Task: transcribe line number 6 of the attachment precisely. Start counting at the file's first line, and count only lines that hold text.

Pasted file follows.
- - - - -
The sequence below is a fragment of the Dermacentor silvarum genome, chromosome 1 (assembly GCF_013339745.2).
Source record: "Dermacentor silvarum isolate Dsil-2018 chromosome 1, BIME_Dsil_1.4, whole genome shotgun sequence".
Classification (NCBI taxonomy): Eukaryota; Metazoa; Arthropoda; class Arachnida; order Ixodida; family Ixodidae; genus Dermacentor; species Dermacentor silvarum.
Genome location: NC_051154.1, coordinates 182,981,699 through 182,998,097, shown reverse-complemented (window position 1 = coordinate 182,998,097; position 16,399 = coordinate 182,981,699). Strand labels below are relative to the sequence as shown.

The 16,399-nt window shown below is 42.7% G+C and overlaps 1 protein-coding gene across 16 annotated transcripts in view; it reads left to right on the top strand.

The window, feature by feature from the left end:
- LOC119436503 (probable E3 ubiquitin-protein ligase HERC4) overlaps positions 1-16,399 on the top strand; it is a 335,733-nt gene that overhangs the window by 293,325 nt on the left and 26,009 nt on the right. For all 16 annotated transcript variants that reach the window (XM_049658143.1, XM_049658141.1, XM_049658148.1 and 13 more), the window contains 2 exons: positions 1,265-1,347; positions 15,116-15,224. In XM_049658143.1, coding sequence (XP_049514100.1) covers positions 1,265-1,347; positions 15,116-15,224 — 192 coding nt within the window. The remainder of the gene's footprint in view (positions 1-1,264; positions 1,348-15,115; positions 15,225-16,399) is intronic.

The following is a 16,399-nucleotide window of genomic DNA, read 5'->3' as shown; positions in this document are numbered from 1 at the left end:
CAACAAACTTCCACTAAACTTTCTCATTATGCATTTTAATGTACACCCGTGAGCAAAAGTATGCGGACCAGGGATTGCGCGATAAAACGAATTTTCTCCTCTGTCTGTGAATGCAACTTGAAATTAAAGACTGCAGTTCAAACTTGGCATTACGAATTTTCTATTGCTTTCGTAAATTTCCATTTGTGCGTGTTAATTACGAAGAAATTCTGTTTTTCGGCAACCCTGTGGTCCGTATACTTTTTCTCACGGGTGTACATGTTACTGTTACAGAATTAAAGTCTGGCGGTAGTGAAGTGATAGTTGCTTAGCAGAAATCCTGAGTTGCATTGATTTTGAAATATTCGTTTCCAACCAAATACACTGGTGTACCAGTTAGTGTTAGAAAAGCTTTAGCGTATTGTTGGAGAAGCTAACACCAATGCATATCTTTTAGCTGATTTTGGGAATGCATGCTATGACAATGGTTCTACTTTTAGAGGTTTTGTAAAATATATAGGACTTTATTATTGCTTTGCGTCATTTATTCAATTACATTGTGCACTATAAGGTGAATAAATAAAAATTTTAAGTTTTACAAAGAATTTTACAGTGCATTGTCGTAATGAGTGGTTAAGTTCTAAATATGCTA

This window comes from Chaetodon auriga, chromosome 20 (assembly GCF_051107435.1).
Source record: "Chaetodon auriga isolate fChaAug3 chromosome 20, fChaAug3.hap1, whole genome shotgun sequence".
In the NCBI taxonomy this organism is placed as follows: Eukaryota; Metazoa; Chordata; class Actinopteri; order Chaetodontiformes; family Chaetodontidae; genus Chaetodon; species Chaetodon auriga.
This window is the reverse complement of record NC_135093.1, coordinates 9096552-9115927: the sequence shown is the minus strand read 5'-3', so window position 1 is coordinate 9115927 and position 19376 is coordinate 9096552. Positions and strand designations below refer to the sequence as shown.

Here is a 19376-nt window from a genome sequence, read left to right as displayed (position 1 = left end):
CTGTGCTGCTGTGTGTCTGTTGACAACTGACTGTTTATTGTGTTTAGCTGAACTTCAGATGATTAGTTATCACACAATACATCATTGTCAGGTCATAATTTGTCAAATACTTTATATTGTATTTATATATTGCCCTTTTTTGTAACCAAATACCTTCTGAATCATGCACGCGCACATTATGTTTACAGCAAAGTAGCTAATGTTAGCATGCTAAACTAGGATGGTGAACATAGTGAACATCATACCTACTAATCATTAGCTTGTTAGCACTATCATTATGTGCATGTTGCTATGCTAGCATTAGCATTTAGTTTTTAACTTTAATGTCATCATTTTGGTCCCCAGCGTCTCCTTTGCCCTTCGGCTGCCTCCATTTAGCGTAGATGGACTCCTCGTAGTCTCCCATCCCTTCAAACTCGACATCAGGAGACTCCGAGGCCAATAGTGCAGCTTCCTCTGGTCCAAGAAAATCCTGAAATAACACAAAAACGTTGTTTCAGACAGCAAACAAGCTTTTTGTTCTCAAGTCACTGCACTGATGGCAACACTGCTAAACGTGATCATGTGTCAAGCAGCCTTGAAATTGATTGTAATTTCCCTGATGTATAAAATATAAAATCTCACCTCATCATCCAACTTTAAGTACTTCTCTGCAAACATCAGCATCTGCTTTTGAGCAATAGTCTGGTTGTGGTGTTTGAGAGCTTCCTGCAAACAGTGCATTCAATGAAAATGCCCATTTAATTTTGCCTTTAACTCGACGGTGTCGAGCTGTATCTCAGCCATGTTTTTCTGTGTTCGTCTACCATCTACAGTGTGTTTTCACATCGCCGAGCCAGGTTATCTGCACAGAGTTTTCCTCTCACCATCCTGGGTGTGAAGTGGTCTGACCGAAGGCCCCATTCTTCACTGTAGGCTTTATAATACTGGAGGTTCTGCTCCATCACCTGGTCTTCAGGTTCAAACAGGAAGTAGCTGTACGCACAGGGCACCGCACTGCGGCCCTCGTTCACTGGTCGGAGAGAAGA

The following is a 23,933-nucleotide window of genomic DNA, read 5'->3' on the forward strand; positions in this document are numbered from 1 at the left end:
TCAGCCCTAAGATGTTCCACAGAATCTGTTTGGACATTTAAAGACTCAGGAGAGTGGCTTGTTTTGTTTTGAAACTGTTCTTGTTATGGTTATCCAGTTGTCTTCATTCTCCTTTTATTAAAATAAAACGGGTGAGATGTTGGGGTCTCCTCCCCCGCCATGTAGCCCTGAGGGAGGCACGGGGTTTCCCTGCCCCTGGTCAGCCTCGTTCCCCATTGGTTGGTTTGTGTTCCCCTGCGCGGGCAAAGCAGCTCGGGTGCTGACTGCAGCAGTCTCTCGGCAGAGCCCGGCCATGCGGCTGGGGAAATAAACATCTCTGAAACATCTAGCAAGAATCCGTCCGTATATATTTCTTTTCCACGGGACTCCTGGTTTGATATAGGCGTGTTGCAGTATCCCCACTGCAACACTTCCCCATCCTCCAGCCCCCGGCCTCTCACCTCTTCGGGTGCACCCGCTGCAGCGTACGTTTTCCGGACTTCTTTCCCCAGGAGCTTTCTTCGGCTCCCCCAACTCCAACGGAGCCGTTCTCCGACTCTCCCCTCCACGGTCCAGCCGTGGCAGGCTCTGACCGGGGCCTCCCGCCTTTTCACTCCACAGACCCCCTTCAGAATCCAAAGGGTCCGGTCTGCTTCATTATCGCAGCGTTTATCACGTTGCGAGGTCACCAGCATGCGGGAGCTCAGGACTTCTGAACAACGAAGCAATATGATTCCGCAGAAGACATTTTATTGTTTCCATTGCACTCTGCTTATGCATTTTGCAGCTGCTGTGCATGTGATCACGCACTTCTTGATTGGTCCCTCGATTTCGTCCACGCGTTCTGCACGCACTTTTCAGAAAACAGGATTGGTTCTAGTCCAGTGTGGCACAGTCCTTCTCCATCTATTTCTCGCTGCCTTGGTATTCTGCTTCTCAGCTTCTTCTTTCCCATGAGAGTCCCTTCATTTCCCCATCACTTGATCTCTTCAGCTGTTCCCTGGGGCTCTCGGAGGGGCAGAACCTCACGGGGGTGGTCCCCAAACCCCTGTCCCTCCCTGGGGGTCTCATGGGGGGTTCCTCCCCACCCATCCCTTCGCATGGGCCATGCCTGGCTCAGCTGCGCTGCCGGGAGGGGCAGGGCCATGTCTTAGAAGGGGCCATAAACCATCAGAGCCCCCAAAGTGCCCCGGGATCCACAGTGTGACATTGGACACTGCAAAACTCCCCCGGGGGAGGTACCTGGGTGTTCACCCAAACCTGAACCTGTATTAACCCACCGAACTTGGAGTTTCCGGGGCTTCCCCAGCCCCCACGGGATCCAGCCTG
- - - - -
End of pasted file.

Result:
The window, feature by feature from the left end: